The sheer number of dives that you tend to get logged on a liveaboard trip is another great draw to them. Given that the entire trip revolves around going diving, it is not uncommon to be doing three or four dives a day, for six days of your trip (if you were doing a week long itinerary). Clocking upwards of twenty dives in a week would be quite hard to achieve with most land-based operations, where logistics such as picking up new cylinders and repeatedly changing equipment around get in the way. You also may have to swap boats depending on the operator you are diving with. On a liveaboard, everything needed for non-stop diving is purpose fitted, letting you be back in the water as soon as a safe surface interval has gone by. I had around 150 dives when I set foot on my first liveaboard, and about 170 when I got off, so it increased my total logged dives by a whopping ten percent. For the diver that perhaps doesn’t have much time to dive at home, or doesn’t enjoy diving in local waters, a liveaboard trip or two a year is a good way to get a decent number of dives in. The diving can also be quite varied depending on where you are. You should get the opportunity to night dive at some point during the trip (though certain marine parks have restrictions on this), and if there are wrecks and reefs in the same area, usually the trip will make a point of including both. Some itineraries specifically make a point of diving a varied site selection, meaning you tend to not get bored looking at the same things over and over.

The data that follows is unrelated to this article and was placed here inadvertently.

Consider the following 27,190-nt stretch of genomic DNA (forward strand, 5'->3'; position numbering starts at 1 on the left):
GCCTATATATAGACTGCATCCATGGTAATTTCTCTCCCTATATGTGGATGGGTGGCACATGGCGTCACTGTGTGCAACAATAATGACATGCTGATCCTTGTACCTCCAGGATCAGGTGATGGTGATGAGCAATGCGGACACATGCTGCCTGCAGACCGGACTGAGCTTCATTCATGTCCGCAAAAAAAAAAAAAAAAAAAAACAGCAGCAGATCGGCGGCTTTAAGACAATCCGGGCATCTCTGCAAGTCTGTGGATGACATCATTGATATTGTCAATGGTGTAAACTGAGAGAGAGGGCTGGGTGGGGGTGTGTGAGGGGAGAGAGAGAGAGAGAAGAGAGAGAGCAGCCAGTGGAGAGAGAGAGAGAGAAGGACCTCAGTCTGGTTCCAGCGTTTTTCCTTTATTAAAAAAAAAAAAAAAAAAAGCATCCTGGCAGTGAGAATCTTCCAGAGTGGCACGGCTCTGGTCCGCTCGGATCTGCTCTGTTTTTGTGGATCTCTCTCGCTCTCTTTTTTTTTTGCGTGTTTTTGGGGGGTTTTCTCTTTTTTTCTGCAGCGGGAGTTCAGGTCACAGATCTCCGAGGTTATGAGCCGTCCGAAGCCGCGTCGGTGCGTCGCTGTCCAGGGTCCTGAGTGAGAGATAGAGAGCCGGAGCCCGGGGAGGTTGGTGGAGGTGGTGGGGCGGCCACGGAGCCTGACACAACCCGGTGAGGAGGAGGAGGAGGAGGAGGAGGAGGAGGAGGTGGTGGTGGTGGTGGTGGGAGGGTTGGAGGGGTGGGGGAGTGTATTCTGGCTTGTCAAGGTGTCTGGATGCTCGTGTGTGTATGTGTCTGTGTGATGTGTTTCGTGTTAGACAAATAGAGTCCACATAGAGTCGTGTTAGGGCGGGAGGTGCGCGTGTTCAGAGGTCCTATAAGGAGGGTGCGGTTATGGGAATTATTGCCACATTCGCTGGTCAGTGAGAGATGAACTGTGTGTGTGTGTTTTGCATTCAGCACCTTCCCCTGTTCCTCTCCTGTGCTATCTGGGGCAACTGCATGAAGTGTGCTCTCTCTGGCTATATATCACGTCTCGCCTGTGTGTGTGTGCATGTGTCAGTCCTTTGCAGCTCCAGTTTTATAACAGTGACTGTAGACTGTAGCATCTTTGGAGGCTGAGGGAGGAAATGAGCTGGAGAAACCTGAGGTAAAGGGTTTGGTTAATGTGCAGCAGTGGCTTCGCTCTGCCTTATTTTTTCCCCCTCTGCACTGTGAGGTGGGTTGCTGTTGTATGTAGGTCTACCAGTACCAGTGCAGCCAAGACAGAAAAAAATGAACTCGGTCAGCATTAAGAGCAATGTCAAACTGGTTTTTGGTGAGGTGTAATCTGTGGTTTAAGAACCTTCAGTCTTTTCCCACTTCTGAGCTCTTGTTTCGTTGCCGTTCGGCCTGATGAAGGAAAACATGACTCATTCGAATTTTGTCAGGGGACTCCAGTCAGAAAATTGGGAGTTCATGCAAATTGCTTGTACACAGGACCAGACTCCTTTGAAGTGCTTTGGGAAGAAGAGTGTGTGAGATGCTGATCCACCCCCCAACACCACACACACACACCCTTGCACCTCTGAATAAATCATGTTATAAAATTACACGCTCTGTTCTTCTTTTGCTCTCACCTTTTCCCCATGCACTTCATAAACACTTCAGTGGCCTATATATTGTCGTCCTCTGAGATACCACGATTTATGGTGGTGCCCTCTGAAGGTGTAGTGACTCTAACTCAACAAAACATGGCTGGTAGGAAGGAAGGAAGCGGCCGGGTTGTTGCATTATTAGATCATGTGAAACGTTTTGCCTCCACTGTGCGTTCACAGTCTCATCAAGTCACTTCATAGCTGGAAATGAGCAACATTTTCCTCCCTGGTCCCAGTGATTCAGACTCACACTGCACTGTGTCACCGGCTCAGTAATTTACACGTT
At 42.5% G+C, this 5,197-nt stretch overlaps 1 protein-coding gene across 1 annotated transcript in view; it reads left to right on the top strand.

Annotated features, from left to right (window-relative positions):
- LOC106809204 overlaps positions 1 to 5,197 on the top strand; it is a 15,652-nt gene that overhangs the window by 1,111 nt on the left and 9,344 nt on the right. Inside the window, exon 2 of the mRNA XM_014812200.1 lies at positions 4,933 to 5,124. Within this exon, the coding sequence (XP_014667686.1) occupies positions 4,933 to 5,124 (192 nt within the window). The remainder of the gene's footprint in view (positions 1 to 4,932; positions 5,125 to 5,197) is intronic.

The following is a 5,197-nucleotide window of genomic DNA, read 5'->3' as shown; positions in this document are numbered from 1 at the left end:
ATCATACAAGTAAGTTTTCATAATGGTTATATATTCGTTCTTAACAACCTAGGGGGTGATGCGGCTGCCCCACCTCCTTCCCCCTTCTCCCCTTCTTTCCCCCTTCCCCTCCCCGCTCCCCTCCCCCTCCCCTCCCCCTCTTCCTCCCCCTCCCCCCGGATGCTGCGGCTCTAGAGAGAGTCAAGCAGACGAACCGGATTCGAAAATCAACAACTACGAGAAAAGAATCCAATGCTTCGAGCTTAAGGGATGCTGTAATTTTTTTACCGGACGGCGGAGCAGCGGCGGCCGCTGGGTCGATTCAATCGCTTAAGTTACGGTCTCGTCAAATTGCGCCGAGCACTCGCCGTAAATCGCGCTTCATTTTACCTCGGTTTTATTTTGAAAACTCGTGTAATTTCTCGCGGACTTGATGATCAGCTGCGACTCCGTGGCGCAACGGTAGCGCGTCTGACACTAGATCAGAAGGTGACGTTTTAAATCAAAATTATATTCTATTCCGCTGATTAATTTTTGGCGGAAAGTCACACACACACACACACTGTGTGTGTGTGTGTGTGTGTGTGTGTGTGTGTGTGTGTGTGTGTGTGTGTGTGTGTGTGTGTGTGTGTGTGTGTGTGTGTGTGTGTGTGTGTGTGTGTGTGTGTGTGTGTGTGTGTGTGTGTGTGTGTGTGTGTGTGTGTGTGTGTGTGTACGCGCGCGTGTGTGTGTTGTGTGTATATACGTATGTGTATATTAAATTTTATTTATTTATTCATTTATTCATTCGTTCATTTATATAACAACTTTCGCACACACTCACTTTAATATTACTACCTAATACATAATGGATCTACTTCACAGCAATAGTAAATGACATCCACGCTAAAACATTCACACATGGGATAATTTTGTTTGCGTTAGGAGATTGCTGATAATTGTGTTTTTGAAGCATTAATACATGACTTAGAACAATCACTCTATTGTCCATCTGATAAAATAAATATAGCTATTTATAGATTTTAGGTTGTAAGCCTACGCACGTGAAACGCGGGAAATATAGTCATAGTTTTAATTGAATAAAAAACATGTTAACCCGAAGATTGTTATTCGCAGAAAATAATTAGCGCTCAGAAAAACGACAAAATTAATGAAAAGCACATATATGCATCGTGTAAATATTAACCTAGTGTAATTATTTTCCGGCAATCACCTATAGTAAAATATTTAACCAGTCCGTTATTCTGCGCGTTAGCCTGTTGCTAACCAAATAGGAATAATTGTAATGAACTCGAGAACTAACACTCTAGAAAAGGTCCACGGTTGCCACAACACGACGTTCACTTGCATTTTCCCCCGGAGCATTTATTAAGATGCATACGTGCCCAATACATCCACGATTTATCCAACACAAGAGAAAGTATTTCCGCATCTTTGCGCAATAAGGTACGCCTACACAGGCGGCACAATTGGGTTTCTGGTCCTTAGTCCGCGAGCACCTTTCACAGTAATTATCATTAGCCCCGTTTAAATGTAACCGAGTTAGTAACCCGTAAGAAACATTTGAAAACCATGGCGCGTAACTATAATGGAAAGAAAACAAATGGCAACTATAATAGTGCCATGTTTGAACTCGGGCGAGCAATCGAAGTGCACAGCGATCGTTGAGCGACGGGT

Liveaboard Holiday

Flexibility of sites visited on your trip is also a big plus on liveaboards. Given that your vessel is mobile, itineraries can be adjusted on the fly, allowing for adaptations to incoming weather or perhaps overcrowding of sites. In areas such as the Red Sea and Caribbean, there are often multiple other good dive sites within a short sailing distance. In the event of a sudden change in conditions, your captain may decide that there would be a suitable alternative to the planned dives on the itinerary and simply sail somewhere else. During my first liveaboard, which was the itinerary known as “Simply the Best” of the Red Sea, we had a fairly choppy overnight crossing out to the famed Brothers Islands, to then find it remained choppy for most of the following morning. After doing one dive on Big Brother Island, and watching the other anchored liveaboards drifting steadily closer to the reef, our captain decided to sail further south for the rest of the day to Daedalus reef. Only a few hours from the Brothers, conditions had calmed down, and by the time we reached Daedalus that night it was near enough a mill pond.  The same principle applies for sites being overcrowded. In the north Red Sea for example, the presence of Hurghada in the west and Sharm el Sheikh in the East means that there are two major dayboat ports, each easily having the range to reach all the major sites. In the afternoon especially, it is not uncommon to see upwards of twenty boats moored at some of the hotspots. Needless to say, this means the sites would be extremely overcrowded to dive. A liveaboard will often avoid sites like this and head to quieter areas to allow for a more enjoyable diving experience. In many cases, due to remaining at sea, you will get to dive more remote sites before any of the day boats even arrive. For example, sites like Elphinstone Reef and the famed wreck SS Thistlegorm are often crowded by midday, but may only have three to four liveaboards anchored nearby at dawn.